Not nececelery. There's a ton of IR re-emitted by warm things, and many insects (and snakes w/ 'thermalsensor pits') take advantage of this. Further, while the total wattage of solar IR is low-ish, the retina is a quantum detector (sorry, comic-woman figure!), and there are brazilions of IR photons showing up. The more likely explanation for our lack of IR sensitivity is that there aren't a whole lot of phospho-organic compounds with a bandgap small enough to respond in the IR.

Now, as to why some people are tetrachromes and can see in the nearUV -- but only after replacing the lens with a plastic substitute -- is an interesting question.
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Re: 1818: "Rayleigh Scattering"

Postby SpitValve » Fri Mar 31, 2017 3:08 pm UTC

I am jealous of Randall's ability to be insightful about things that I feel I should have already known.

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Re: 1818: "Rayleigh Scattering"

Postby chenille » Fri Mar 31, 2017 3:19 pm UTC

I still don't get the people who don't want anything past "air is blue". The one time we actually go on to say something interesting, that actually tells you a bit about how the world works, and somehow it's no good.

  1. It feels like answering "why does that car change colors" with "because it has color-changing paint". Thanks for the help! Plainly the sky is full of air, but does that answer actually satisfy anyone instead of prompting the obvious follow-up question?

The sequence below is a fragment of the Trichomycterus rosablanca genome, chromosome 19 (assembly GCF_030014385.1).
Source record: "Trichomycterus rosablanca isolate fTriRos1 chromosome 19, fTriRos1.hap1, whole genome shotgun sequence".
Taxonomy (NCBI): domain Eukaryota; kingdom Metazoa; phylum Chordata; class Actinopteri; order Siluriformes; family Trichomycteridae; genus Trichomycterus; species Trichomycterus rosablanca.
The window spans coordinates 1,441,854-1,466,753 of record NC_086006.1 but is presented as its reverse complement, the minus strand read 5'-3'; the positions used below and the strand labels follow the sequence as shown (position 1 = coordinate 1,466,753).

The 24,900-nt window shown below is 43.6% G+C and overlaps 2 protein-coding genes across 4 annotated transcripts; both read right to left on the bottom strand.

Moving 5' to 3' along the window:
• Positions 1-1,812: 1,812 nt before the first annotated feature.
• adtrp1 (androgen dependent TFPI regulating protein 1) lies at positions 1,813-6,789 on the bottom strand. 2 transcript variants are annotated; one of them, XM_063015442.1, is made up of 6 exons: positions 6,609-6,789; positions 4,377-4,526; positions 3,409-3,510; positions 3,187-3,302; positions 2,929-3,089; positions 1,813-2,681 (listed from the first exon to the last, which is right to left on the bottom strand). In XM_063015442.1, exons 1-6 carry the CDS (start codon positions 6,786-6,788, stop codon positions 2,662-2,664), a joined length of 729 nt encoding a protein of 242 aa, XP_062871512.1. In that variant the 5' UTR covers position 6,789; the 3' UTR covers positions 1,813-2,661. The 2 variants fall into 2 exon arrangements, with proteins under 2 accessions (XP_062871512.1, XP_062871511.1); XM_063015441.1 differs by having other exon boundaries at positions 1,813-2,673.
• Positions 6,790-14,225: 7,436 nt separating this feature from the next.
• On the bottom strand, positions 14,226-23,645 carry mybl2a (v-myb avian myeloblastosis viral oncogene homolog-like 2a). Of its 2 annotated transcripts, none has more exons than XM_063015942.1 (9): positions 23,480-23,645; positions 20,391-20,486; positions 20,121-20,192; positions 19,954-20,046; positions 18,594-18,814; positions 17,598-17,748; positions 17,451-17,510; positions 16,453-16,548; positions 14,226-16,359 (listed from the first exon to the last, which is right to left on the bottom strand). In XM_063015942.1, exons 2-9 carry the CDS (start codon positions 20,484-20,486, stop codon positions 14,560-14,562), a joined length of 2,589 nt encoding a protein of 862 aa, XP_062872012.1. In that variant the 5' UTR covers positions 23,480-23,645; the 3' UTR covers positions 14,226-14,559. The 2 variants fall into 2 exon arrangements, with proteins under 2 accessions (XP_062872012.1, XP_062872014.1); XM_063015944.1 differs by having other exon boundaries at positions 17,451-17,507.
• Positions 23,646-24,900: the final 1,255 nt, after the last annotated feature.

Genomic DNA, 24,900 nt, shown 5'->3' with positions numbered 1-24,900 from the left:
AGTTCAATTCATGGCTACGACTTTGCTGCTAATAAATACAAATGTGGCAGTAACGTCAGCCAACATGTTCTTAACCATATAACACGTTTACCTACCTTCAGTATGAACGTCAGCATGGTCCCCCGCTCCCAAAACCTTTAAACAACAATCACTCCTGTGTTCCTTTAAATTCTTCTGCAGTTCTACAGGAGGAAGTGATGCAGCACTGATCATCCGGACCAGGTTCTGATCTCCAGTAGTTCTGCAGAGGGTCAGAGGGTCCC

2. Then why does the sky turn more teal during the day? Why does shining through more air make the setting sun red? You could leave it at "in that context the atmosphere is red" and be accurate, but relatively few things change color that way, so you'd think you would want to offer a bit more about this unusual effect.
  3. Rayleigh scattering isn't quantum, at least to the extent that anything in our world isn't. Rayleigh died in 1916. He found one of the few color effects you don't need quantum mechanics to understand, that can actually be appreciated by just about anyone, but let's not take that opportunity to learn anything.